Issues When Working with Mixed Frame Rates
When you add a clip to a sequence and the frame rates don’t match, Final Cut Pro
places the clip as accurately as possible in the Timeline. However, because of the
differences between some frame rates, there may be a one-frame shift on either the
In or Out point of the clip. This is normal behavior caused by the limitations of
mixed-frame-rate editing. After you add a nonmatching clip to a sequence, always
check to make sure your clip In and Out points appear the way you want, and adjust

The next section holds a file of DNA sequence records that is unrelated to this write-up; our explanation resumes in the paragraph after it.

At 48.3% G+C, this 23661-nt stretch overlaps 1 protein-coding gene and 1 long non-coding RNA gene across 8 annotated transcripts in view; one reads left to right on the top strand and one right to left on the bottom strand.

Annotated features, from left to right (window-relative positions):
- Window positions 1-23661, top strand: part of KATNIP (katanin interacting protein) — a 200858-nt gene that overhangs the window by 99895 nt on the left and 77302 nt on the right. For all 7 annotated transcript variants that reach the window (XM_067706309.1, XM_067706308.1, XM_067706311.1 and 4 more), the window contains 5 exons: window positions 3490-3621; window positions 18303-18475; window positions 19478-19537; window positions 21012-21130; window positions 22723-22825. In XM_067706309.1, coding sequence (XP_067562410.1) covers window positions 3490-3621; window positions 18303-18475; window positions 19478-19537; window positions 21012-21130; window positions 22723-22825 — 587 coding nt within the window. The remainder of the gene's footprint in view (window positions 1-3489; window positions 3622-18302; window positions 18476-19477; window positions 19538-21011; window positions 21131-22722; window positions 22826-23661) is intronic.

them if necessary.
Copying and pasting clips from one sequence to another can also create
mixed-frame-rate scenarios. Frame rate errors can accrue if you repeatedly copy
sequence clips to new sequences with nonmatching frame rates. When possible, it’s
always better to edit with master clips from the Browser instead of dragging clips
Motion has a different frame repeating and frame skipping pattern than Final Cut Pro,
so you may see different frames repeated than expected when including Motion
projects in a Final Cut Pro sequence.
Working with Mixed-Format Sequences